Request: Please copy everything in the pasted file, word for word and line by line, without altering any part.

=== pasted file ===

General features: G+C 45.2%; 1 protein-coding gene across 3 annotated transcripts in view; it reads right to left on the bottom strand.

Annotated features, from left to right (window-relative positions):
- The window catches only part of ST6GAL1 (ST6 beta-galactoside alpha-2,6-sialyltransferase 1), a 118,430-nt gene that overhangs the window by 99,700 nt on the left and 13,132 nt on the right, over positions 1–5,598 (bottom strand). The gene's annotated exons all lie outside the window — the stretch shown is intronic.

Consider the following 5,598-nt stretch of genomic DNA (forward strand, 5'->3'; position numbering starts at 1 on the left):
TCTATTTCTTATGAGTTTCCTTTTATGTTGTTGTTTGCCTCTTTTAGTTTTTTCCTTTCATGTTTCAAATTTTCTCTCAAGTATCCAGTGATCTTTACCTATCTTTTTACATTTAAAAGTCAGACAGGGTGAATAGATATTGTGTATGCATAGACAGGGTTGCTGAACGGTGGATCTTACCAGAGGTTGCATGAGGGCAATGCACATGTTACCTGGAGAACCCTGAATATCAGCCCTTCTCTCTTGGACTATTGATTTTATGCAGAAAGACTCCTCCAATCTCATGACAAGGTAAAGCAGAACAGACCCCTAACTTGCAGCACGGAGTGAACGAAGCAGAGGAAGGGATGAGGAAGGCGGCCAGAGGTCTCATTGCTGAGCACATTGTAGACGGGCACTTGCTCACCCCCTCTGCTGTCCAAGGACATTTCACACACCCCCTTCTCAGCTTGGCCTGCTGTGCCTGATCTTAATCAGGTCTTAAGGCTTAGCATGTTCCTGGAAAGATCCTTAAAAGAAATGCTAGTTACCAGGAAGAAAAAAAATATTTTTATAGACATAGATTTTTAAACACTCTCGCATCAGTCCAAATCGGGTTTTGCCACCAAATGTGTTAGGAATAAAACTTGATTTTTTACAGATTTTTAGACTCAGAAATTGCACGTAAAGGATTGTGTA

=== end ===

General features: G+C 45.2%; 1 protein-coding gene across 3 annotated transcripts in view; it reads right to left on the bottom strand.

Annotated features, from left to right (window-relative positions):
- The window catches only part of ST6GAL1 (ST6 beta-galactoside alpha-2,6-sialyltransferase 1), a 118,430-nt gene that overhangs the window by 99,700 nt on the left and 13,132 nt on the right, over positions 1–5,598 (bottom strand). The gene's annotated exons all lie outside the window — the stretch shown is intronic.

Consider the following 5,598-nt stretch of genomic DNA (forward strand, 5'->3'; position numbering starts at 1 on the left):
TCTATTTCTTATGAGTTTCCTTTTATGTTGTTGTTTGCCTCTTTTAGTTTTTTCCTTTCATGTTTCAAATTTTCTCTCAAGTATCCAGTGATCTTTACCTATCTTTTTACATTTAAAAGTCAGACAGGGTGAATAGATATTGTGTATGCATAGACAGGGTTGCTGAACGGTGGATCTTACCAGAGGTTGCATGAGGGCAATGCACATGTTACCTGGAGAACCCTGAATATCAGCCCTTCTCTCTTGGACTATTGATTTTATGCAGAAAGACTCCTCCAATCTCATGACAAGGTAAAGCAGAACAGACCCCTAACTTGCAGCACGGAGTGAACGAAGCAGAGGAAGGGATGAGGAAGGCGGCCAGAGGTCTCATTGCTGAGCACATTGTAGACGGGCACTTGCTCACCCCCTCTGCTGTCCAAGGACATTTCACACACCCCCTTCTCAGCTTGGCCTGCTGTGCCTGATCTTAATCAGGTCTTAAGGCTTAGCATGTTCCTGGAAAGATCCTTAAAAGAAATGCTAGTTACCAGGAAGAAAAAAAATATTTTTATAGACATAGATTTTTAAACACTCTCGCATCAGTCCAAATCGGGTTTTGCCACCAAATGTGTTAGGAATAAAACTTGATTTTTTACAGATTTTTAGACTCAGAAATTGCACGTAAAGGATTGTGTA